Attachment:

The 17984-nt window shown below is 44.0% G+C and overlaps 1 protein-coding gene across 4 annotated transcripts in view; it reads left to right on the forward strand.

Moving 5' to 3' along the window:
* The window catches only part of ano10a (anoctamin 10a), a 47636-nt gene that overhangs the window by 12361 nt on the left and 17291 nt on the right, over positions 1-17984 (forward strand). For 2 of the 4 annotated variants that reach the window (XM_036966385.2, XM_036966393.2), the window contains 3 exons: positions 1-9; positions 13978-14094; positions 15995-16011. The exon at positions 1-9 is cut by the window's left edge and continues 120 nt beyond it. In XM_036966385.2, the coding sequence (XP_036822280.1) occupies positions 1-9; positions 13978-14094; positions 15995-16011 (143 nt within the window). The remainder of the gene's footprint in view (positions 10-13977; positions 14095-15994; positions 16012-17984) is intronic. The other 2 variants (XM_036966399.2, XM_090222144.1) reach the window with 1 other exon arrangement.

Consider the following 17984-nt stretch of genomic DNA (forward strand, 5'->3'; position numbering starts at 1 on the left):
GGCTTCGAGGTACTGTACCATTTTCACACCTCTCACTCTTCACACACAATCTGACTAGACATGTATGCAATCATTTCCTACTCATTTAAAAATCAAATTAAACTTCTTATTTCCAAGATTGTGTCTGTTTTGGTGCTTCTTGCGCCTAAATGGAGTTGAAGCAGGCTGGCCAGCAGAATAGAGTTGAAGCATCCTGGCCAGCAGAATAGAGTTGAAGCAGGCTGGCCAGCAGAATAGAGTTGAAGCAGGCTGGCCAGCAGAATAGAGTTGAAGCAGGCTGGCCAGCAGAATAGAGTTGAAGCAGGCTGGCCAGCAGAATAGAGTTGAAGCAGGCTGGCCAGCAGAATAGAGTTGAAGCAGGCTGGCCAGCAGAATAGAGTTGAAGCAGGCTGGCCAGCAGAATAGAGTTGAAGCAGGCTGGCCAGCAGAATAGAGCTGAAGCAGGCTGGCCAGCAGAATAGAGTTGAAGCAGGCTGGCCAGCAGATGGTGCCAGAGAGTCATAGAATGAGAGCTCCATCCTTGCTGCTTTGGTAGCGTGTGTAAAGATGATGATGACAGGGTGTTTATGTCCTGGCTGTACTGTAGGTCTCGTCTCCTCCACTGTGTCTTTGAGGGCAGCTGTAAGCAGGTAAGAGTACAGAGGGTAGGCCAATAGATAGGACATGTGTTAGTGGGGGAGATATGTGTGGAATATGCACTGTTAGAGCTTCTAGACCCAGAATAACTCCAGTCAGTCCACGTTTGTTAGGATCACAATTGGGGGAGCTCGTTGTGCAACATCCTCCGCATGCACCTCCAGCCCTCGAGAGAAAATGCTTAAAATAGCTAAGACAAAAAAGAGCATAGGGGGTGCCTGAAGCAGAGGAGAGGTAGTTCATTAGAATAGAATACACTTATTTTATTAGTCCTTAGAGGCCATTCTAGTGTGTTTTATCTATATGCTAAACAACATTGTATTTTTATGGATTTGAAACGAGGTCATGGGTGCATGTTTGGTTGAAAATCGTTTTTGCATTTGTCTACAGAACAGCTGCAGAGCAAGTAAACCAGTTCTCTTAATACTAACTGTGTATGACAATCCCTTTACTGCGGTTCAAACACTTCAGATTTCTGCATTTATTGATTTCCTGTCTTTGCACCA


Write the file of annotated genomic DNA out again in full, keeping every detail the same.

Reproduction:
The 17984-nt window shown below is 44.0% G+C and overlaps 1 protein-coding gene across 4 annotated transcripts in view; it reads left to right on the forward strand.

Moving 5' to 3' along the window:
* The window catches only part of ano10a (anoctamin 10a), a 47636-nt gene that overhangs the window by 12361 nt on the left and 17291 nt on the right, over positions 1-17984 (forward strand). For 2 of the 4 annotated variants that reach the window (XM_036966385.2, XM_036966393.2), the window contains 3 exons: positions 1-9; positions 13978-14094; positions 15995-16011. The exon at positions 1-9 is cut by the window's left edge and continues 120 nt beyond it. In XM_036966385.2, the coding sequence (XP_036822280.1) occupies positions 1-9; positions 13978-14094; positions 15995-16011 (143 nt within the window). The remainder of the gene's footprint in view (positions 10-13977; positions 14095-15994; positions 16012-17984) is intronic. The other 2 variants (XM_036966399.2, XM_090222144.1) reach the window with 1 other exon arrangement.

Consider the following 17984-nt stretch of genomic DNA (forward strand, 5'->3'; position numbering starts at 1 on the left):
GGCTTCGAGGTACTGTACCATTTTCACACCTCTCACTCTTCACACACAATCTGACTAGACATGTATGCAATCATTTCCTACTCATTTAAAAATCAAATTAAACTTCTTATTTCCAAGATTGTGTCTGTTTTGGTGCTTCTTGCGCCTAAATGGAGTTGAAGCAGGCTGGCCAGCAGAATAGAGTTGAAGCATCCTGGCCAGCAGAATAGAGTTGAAGCAGGCTGGCCAGCAGAATAGAGTTGAAGCAGGCTGGCCAGCAGAATAGAGTTGAAGCAGGCTGGCCAGCAGAATAGAGTTGAAGCAGGCTGGCCAGCAGAATAGAGTTGAAGCAGGCTGGCCAGCAGAATAGAGTTGAAGCAGGCTGGCCAGCAGAATAGAGTTGAAGCAGGCTGGCCAGCAGAATAGAGTTGAAGCAGGCTGGCCAGCAGAATAGAGCTGAAGCAGGCTGGCCAGCAGAATAGAGTTGAAGCAGGCTGGCCAGCAGATGGTGCCAGAGAGTCATAGAATGAGAGCTCCATCCTTGCTGCTTTGGTAGCGTGTGTAAAGATGATGATGACAGGGTGTTTATGTCCTGGCTGTACTGTAGGTCTCGTCTCCTCCACTGTGTCTTTGAGGGCAGCTGTAAGCAGGTAAGAGTACAGAGGGTAGGCCAATAGATAGGACATGTGTTAGTGGGGGAGATATGTGTGGAATATGCACTGTTAGAGCTTCTAGACCCAGAATAACTCCAGTCAGTCCACGTTTGTTAGGATCACAATTGGGGGAGCTCGTTGTGCAACATCCTCCGCATGCACCTCCAGCCCTCGAGAGAAAATGCTTAAAATAGCTAAGACAAAAAAGAGCATAGGGGGTGCCTGAAGCAGAGGAGAGGTAGTTCATTAGAATAGAATACACTTATTTTATTAGTCCTTAGAGGCCATTCTAGTGTGTTTTATCTATATGCTAAACAACATTGTATTTTTATGGATTTGAAACGAGGTCATGGGTGCATGTTTGGTTGAAAATCGTTTTTGCATTTGTCTACAGAACAGCTGCAGAGCAAGTAAACCAGTTCTCTTAATACTAACTGTGTATGACAATCCCTTTACTGCGGTTCAAACACTTCAGATTTCTGCATTTATTGATTTCCTGTCTTTGCACCA